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See also: Borne and borné

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EnglishEdit

EtymologyEdit

From Old English boren, ġeboren, past participle of beran.

PronunciationEdit

VerbEdit

borne

  1. past participle of bear
    • 1610–1611, William Shakespeare, “The Tempest”, in Mr. William Shakespeares Comedies, Histories, & Tragedies: Published According to the True Originall Copies (First Folio), London: Printed by Isaac Iaggard, and Ed[ward] Blount, published 1623, OCLC 606515358, [Act I, scene ii]:
      Miranda: I ſhould ſinne / To thinke but Noblie of my Grand-mother, / Good wombes haue borne bad ſonnes.
    • 1907, Harold Bindloss, The Dust of Conflict, chapter 21:
      “Can't you understand that love without confidence is a worthless thing—and that had you trusted me I would have borne any obloquy with you. []

AdjectiveEdit

borne (not comparable)

  1. carried, supported.
    • 1901, Joseph Conrad, Falk: A Reminiscence:
      In the last rays of the setting sun, you could pick out far away down the reach his beard borne high up on the white structure, foaming up stream to anchor for the night.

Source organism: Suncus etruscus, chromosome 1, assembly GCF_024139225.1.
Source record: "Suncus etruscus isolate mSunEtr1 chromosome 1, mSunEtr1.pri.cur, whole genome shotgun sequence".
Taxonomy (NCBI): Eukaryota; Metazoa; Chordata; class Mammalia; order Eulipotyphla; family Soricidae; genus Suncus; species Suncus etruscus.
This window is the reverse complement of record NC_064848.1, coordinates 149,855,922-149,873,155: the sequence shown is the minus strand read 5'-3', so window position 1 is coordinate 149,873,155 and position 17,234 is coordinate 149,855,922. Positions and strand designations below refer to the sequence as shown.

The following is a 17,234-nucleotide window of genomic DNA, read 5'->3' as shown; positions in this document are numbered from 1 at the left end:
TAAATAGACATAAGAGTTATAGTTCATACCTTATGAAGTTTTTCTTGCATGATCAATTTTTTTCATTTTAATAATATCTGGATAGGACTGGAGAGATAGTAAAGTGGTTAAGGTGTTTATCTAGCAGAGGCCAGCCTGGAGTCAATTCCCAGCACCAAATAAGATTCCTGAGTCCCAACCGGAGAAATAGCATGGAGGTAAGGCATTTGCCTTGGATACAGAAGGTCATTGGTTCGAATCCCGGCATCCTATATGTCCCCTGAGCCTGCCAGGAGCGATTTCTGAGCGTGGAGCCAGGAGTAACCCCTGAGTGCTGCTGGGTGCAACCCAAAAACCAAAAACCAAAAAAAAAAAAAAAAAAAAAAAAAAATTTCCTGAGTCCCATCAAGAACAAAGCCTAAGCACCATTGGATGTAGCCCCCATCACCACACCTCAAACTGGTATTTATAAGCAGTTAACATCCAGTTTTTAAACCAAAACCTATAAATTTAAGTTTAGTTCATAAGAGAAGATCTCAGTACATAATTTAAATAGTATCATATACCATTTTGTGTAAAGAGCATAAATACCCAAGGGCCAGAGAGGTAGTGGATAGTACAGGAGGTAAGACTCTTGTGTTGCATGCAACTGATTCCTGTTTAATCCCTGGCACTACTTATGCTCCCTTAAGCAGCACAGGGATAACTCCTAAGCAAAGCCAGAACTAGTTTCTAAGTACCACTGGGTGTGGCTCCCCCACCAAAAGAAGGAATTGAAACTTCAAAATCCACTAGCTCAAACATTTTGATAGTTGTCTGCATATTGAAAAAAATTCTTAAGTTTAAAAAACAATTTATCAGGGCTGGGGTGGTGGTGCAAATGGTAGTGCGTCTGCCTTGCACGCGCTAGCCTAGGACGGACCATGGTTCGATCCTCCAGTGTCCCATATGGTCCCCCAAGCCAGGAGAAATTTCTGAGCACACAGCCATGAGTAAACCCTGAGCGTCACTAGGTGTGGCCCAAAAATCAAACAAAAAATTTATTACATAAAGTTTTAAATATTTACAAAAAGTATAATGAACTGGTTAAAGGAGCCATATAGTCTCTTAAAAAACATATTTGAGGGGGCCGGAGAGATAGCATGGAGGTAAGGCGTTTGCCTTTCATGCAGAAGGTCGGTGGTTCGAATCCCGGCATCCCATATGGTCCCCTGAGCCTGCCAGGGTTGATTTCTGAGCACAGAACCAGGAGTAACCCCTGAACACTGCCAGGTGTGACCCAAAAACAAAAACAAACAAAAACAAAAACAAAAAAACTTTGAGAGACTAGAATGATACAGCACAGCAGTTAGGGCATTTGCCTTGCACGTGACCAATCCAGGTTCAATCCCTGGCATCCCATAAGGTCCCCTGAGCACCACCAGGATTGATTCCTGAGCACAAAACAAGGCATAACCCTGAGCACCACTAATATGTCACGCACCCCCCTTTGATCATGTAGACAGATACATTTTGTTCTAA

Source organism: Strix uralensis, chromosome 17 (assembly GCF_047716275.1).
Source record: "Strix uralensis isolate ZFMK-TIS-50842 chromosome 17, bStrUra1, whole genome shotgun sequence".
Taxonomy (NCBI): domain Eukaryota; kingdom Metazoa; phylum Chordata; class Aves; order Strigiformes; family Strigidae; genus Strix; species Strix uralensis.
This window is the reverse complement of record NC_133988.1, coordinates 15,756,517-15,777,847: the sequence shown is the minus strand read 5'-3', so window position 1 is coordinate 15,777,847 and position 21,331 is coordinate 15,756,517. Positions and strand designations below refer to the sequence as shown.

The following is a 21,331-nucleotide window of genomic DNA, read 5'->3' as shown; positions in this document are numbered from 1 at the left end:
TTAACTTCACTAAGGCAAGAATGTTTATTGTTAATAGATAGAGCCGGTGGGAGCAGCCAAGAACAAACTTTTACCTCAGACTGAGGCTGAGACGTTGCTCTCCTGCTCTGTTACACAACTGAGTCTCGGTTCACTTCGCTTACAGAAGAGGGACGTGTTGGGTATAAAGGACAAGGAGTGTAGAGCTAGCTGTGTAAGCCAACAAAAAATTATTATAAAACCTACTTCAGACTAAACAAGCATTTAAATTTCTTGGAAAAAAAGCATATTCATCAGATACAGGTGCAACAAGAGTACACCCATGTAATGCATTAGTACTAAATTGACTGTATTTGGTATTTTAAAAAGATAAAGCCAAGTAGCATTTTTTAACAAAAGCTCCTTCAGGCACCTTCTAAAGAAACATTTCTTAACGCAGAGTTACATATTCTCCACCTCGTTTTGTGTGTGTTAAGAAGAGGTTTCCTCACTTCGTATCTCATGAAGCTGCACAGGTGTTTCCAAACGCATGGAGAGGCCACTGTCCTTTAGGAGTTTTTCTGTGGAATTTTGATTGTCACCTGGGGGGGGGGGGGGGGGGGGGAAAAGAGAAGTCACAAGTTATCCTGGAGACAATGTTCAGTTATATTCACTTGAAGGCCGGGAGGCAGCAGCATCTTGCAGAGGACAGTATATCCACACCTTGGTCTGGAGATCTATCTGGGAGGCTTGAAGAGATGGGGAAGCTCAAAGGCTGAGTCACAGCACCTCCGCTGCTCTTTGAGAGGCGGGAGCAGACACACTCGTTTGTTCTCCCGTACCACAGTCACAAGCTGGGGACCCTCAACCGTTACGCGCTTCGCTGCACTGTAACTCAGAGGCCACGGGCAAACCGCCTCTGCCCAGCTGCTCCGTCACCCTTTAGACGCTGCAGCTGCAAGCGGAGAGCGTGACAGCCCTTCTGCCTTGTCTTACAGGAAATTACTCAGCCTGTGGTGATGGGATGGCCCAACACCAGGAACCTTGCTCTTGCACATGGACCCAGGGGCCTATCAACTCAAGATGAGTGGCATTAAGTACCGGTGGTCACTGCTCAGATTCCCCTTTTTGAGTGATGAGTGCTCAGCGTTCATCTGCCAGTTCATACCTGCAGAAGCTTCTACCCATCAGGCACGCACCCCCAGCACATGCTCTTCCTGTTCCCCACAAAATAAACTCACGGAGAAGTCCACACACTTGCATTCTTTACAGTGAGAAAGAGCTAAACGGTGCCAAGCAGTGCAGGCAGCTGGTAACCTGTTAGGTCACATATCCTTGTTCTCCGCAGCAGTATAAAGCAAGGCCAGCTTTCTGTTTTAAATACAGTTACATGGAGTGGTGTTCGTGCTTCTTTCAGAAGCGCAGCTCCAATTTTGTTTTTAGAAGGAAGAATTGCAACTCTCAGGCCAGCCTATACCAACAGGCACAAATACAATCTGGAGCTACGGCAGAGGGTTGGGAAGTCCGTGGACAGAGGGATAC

• 1881 Oscar Wilde, "Rome Unvisited", Poems, page 44:
      When, bright with purple and with gold,
      Come priest and holy cardinal,
      And borne above the heads of all
      The gentle Shepherd of the Fold.
    • c. 2000, David Irving v. Penguin Books and Deborah Lipstadt, II:
      Irving is further required, as a matter of practice, to spell out what he contends are the specific defamatory meanings borne by those passages.

Derived termsEdit

TranslationsEdit

AnagramsEdit


FrenchEdit

EtymologyEdit

From Late Latin bodina, butina, from Transalpine Gaulish [Term?].

PronunciationEdit

NounEdit

borne f (plural bornes)

  1. bollard such as those used to restrict automobiles off a pedestrian area
  2. territorial boundary marker
  3. territorial or geographical border
  4. milestone such as those alongside a roadway
  5. (slang) a kilometre
  6. mark
    dépasser les bornes
    cross the mark
  7. machine
    borne libre service
    self-service machine

Derived termsEdit

Further readingEdit


NormanEdit

EtymologyEdit

From Late Latin bodina, butina, from Transalpine Gaulish.

NounEdit

borne f (plural bornes)

  1. (Jersey) boundary stone